Sealy Posturpedic Gold Digger Commercial

I’ve been watching commercials again. I can’t help it. There isn’t much else on I’m interested in. I don’t pop a bowl of corn for the DNC/RNC. (All politicians tend to make me uncomfortable when they pontificate.) Commercials catch my attention, moreso lately because of how bad they are rather than what a unique hook they have. Take this one from Sealy Posturpedic:

Oh, how clever of Sealy! Using gold digger trope as a prime example of Us v. Them. You see what they did there? There are regular people who are too busy working to relax, and then there are women who boinked their way to wealth and can therefore sleep all day. I know when I think wealthy woman, I automatically jump to “gold digger” because there is no other way a woman could ever amass so much wealth all she has to do for her daily routine is pamper herself and get hours and hours of rest. ::rolls eyes::

Try imaginging them swapping her out for “Meet Joe Schmoo, gigolo…”

As Jennifer Kesler pointed out on my LJ when I spluttered about this ad, the gold digger stereotype is problematic from an historical standpoint: for ages upon ages, a woman’s means to survive were limited (and often it wasn’t her means at all) to being married off to a man who would care for her basic needs, rely upon family to care for her forever and/or prostitute herself. Then we turn around, get enlightened and a woman who seeks this kind of security is frowned upon or made fun of.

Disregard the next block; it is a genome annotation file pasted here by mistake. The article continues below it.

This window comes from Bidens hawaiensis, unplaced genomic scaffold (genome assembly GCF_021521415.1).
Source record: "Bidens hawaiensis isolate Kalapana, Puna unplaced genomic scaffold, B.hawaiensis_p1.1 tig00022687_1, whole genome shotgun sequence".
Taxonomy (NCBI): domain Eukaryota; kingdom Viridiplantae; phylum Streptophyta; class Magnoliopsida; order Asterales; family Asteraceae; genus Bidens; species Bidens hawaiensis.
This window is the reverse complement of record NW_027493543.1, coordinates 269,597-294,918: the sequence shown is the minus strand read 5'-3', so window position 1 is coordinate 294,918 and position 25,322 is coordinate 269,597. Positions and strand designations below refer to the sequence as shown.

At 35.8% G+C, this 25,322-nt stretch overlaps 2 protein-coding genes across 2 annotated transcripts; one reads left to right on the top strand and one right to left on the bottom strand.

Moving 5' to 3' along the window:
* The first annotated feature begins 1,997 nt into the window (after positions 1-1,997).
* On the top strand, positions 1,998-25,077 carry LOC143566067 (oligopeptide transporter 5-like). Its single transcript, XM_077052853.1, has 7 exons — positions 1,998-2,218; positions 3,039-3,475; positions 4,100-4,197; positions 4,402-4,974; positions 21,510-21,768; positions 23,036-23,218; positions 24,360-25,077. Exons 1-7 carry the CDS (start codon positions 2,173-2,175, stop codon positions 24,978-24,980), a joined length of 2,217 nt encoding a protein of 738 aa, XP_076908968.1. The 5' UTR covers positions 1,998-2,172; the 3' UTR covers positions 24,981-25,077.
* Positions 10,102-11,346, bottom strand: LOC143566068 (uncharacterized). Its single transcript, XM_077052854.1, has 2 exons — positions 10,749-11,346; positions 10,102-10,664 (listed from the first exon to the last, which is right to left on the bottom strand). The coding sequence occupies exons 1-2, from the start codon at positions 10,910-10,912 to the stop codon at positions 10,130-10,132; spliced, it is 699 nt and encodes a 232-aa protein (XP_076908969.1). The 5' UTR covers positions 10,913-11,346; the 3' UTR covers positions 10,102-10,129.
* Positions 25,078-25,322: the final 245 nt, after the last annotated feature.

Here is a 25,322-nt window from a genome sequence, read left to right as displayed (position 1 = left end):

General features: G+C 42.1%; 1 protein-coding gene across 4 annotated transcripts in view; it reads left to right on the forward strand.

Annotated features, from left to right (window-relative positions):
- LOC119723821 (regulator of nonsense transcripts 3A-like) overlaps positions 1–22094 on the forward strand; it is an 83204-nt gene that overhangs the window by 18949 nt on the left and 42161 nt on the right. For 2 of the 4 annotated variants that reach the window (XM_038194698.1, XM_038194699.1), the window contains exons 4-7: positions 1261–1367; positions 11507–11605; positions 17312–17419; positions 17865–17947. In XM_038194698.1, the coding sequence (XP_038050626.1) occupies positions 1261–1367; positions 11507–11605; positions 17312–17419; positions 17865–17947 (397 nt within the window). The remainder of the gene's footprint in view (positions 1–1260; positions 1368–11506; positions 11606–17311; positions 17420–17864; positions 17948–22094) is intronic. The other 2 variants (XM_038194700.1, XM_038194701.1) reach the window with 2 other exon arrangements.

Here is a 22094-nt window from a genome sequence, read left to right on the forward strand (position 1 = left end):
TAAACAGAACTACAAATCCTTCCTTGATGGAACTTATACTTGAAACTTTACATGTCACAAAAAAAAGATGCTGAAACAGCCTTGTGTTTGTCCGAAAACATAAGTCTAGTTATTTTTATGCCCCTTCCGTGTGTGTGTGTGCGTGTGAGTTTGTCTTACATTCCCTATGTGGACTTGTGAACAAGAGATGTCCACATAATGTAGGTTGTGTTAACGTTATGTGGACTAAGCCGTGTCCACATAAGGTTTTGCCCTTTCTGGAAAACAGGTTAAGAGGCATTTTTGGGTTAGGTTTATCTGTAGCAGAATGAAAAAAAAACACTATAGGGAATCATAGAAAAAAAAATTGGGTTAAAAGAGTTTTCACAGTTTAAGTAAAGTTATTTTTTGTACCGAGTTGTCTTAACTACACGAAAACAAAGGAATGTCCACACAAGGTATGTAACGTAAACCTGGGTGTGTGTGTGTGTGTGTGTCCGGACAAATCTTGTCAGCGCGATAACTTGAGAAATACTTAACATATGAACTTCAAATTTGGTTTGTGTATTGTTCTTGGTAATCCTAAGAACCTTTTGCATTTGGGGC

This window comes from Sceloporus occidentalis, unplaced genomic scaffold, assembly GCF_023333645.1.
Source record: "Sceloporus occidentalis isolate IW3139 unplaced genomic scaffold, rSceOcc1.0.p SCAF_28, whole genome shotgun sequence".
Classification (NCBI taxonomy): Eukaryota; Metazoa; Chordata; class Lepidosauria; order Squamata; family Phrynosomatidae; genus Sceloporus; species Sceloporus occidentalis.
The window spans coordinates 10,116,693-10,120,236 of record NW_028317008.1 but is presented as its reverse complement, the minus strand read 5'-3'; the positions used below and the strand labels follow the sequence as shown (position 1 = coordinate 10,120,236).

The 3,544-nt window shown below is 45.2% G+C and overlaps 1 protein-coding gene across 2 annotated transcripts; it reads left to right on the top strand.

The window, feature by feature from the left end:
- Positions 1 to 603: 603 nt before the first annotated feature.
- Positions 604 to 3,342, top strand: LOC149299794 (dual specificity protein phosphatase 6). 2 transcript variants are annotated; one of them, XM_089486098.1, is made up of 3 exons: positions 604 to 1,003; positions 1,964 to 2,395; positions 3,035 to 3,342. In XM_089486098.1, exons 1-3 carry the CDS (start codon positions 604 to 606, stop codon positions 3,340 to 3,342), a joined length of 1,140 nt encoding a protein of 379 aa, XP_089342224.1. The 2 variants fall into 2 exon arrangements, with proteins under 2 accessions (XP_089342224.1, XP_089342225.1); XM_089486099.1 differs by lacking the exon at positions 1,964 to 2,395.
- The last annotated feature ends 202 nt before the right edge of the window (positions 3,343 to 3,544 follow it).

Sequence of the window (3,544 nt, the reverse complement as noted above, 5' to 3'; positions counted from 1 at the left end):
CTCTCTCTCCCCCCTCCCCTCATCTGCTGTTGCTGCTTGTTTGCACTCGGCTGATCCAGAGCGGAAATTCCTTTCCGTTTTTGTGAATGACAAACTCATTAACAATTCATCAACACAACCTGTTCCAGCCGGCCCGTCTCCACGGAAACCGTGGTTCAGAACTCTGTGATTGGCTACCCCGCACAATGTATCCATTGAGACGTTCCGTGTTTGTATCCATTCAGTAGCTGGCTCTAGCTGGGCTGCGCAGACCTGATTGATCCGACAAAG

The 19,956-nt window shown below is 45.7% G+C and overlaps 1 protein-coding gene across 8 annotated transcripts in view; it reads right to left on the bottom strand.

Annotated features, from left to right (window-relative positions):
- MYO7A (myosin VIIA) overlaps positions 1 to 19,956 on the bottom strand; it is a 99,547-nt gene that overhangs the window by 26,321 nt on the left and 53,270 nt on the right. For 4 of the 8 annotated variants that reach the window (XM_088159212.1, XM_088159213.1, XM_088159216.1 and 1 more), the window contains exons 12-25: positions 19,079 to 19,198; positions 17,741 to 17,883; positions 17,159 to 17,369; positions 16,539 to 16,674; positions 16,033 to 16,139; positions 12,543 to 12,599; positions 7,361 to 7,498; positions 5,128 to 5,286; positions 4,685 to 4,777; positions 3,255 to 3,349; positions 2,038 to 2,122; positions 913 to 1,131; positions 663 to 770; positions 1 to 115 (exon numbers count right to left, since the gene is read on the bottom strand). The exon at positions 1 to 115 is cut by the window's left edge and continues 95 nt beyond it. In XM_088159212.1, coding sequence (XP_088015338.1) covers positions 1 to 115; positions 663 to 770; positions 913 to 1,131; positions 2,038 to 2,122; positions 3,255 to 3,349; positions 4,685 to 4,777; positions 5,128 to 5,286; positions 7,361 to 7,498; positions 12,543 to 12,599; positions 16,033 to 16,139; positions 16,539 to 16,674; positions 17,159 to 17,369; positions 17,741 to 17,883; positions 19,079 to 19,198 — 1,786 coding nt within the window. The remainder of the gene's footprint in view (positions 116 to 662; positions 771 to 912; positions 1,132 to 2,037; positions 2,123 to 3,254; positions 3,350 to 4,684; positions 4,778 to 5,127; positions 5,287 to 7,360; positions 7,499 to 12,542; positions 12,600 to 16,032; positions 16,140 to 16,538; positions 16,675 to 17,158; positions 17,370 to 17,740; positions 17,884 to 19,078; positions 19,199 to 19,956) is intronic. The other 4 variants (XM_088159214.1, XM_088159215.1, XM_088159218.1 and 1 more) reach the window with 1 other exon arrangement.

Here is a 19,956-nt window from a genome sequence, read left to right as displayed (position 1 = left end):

Comments

  1. scarlett says

    Dunno about you, but when I think of wealthy women, I think of JK Rowling and Janet Holmes a Court (Australian business woman) who have made their fortunes from the bottom up.

    I had a random thought today that the golddigger tripe annoys me (no, wait, it wasn’t random. Ray Charles was playing and he sings this song that sounds like Jamie foxx ripped it off for ‘Gold-digger’) because it comes from a long time ago, as you and JK have already established, when a woman was only worth who she could marry. but I think women have all but most given up on that and figured it was better finding their own ways. And it infuriates me when I hear people say ‘she got pregnant so she could marry him for his money’, like she couldn’t have done just as well on her own, nope, she had to lie about taking the pill so she could get some man to look after her.